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2. Staging Bollywood: Industrial Identity in an Era of Reform

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pp. 51-78

In many respects, the filmic exemplar for Bollywood in a phase of transition is Rommy Rolly, one of the central protagonists in Luck by Chance (2009), a film that takes an affectionate and at times critical look at the workings of the film industry in Bombay. Written and directed by Zoya Akhtar, daughter of established screenwriter Honey Irani ...

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3. “It’s All about Knowing Your Audience”: Marketing and Promotions in Bollywood

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pp. 79-112

In April 2004 the Times of India began publishing a comic strip featuring two characters named Hum and Tum. As soon became clear to readers across the country, the comic strips were part of a marketing campaign for a film produced and distributed by Yash Raj Films (Hum Tum, 2004, You and Me, dir. Kunal Kohli). ...

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4. “Multiplex with Unlimited Seats”: Dot-Coms and the Making of an Overseas Territory

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pp. 113-146

“So tell me, you left India for work or for higher studies?” asked Saleem Mobhani, cofounder of the highly popular and successful Bollywood website indiafm.com, a division of Hungama.com and recently rebranded as Bollywoodhungama.com. We were in a conference room in the office of Hungama.com, ...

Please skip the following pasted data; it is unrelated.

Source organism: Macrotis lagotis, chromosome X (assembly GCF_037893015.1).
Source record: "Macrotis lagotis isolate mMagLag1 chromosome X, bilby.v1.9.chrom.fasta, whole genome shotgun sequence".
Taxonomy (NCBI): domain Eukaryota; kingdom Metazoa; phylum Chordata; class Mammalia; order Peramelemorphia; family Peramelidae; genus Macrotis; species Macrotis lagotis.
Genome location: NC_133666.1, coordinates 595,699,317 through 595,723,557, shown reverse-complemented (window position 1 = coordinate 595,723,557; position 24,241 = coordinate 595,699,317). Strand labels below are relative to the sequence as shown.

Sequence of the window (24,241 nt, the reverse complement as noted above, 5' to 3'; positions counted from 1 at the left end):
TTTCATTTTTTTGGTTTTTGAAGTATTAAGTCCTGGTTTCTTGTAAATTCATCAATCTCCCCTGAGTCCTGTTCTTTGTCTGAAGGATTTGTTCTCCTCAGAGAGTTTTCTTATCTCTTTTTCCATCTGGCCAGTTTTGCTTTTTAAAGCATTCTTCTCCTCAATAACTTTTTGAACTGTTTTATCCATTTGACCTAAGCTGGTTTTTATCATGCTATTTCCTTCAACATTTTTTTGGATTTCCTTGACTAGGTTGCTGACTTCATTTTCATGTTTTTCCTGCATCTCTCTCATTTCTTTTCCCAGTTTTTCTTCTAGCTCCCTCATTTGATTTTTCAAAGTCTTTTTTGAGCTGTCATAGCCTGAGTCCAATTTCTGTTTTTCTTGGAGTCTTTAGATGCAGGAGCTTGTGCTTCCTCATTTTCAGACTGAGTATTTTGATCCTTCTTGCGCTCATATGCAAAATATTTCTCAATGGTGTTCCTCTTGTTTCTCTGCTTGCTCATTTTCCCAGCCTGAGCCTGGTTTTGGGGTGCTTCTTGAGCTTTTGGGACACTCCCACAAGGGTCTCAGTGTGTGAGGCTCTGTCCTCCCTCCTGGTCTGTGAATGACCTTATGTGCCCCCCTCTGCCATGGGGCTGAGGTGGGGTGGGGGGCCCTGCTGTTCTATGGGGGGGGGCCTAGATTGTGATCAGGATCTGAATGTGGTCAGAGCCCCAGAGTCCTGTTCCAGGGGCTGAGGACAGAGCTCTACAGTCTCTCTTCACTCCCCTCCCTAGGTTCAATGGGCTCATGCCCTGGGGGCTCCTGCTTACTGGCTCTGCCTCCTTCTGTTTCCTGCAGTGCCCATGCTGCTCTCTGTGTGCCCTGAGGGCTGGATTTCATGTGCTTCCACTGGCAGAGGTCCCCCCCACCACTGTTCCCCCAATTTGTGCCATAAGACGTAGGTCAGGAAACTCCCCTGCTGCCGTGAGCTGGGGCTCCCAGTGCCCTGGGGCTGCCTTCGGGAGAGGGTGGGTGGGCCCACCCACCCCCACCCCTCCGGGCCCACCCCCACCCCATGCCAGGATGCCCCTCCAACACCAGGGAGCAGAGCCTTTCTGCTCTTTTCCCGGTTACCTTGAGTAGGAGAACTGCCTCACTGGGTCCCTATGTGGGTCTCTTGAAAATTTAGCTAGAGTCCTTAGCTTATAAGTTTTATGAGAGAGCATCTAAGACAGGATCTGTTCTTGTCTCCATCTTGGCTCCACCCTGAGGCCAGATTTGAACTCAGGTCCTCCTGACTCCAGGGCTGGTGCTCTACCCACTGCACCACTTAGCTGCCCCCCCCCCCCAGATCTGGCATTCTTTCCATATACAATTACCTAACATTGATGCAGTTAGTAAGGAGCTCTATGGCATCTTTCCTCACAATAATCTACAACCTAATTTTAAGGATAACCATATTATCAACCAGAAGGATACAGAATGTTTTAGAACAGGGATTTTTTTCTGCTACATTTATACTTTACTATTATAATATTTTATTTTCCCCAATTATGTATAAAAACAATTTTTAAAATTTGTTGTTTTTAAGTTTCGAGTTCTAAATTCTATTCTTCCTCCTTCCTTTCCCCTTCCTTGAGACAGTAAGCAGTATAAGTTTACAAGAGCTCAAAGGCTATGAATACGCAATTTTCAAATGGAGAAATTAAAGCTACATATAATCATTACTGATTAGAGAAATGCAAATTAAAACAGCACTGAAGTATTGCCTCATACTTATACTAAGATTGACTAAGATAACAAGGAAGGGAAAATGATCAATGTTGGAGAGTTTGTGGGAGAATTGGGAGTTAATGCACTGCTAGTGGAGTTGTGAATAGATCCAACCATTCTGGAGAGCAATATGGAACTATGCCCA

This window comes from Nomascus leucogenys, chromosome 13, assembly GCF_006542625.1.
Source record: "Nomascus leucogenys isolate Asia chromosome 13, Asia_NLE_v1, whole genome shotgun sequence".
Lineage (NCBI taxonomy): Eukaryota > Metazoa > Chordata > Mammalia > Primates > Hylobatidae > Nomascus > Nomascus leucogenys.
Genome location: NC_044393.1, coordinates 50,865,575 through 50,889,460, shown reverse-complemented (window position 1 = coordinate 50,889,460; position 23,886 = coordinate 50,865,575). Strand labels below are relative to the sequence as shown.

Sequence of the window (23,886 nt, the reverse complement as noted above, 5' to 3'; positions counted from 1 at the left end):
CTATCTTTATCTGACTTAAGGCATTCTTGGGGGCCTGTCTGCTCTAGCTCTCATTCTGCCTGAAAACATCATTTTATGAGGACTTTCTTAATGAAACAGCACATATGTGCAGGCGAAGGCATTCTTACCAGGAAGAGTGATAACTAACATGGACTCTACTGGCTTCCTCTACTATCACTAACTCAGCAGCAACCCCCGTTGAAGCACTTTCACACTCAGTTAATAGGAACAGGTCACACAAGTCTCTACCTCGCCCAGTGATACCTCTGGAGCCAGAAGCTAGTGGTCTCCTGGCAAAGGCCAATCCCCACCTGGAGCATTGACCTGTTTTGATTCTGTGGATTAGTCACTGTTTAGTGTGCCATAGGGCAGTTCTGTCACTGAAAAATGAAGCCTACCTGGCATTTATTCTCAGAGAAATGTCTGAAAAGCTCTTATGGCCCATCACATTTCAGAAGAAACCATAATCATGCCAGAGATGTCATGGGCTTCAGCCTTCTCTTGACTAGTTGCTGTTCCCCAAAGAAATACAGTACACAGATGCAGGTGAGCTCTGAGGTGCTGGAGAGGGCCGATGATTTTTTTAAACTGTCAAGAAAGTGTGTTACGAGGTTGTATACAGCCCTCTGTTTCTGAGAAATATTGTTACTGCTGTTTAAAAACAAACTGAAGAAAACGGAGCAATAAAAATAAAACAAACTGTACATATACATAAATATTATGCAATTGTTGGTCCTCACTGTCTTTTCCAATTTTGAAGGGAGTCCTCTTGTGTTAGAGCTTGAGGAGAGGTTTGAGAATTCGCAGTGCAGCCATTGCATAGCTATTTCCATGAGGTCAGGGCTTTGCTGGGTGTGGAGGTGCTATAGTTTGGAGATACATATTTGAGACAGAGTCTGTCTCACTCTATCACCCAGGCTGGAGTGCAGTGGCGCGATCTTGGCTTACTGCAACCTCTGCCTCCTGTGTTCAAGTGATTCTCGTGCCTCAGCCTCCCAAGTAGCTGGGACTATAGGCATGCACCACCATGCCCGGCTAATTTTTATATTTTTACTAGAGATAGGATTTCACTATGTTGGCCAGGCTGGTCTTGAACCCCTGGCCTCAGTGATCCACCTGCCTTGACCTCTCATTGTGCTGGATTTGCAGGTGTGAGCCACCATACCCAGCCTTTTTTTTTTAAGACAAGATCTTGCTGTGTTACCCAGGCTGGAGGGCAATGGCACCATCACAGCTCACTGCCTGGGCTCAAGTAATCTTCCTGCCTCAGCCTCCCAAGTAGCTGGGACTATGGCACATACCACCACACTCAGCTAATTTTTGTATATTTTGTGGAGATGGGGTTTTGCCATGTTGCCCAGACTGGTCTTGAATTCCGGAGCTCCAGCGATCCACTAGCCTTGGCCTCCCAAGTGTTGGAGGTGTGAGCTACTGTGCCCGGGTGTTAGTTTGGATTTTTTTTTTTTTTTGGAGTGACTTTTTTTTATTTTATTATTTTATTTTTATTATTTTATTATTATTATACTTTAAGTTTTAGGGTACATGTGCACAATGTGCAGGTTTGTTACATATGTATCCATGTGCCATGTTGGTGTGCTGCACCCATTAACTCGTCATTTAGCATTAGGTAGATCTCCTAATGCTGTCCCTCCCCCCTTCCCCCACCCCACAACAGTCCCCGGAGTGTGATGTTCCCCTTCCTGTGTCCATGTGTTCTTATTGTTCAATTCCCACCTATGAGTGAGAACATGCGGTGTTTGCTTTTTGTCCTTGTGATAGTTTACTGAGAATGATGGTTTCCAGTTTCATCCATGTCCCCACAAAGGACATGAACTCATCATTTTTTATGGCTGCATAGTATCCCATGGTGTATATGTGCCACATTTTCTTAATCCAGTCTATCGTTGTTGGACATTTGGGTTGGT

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5. “It’s Not Your Dad’s Bollywood”: Diasporic Entrepreneurs and the Allure of Digital Media

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pp. 147-176

In June 2003 the publicity event for Rajshri Productions’ film Main Prem Ki Diwani Hoon in New York City was attended primarily by journalists and public relations professionals working for various South Asian newspapers, magazines, and popular diaspora-centric web portals like Sulekha.com. ...

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Conclusion: Fandom and Other Transnational Futures

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pp. 177-190

I began this book with an account of a spectacular media convention designed to celebrate Bollywood’s growing prominence in the world. Held in Bombay and attended by industry professionals, policymakers, and bureaucrats from across the world, the 2009 FICCI-FRAMES convention seemed to mark Bollywood’s arrival on the world stage. ...

Appendix 1: Profiles of Key Bollywood Companies

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pp. 191-204

Appendix 2: Top Box-Office Successes, 2000–2009

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pp. 205-208

Notes

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pp. 209-228

Bibliography

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pp. 229-240

Index

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pp. 241-254

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About the Author

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pp. 255-268

Aswin Punathambekar is Associate Professor of Communication Studies at the University of Michigan–Ann Arbor. He is the co-editor, with Anandam P. Kavoori, of Global Bollywood (NYU Press, 2008).


E-ISBN-13: 9780814771907
E-ISBN-10: 0814771890
Print-ISBN-13: 9780814771891
Print-ISBN-10: 0814771890

Page Count: 272
Publication Year: 2013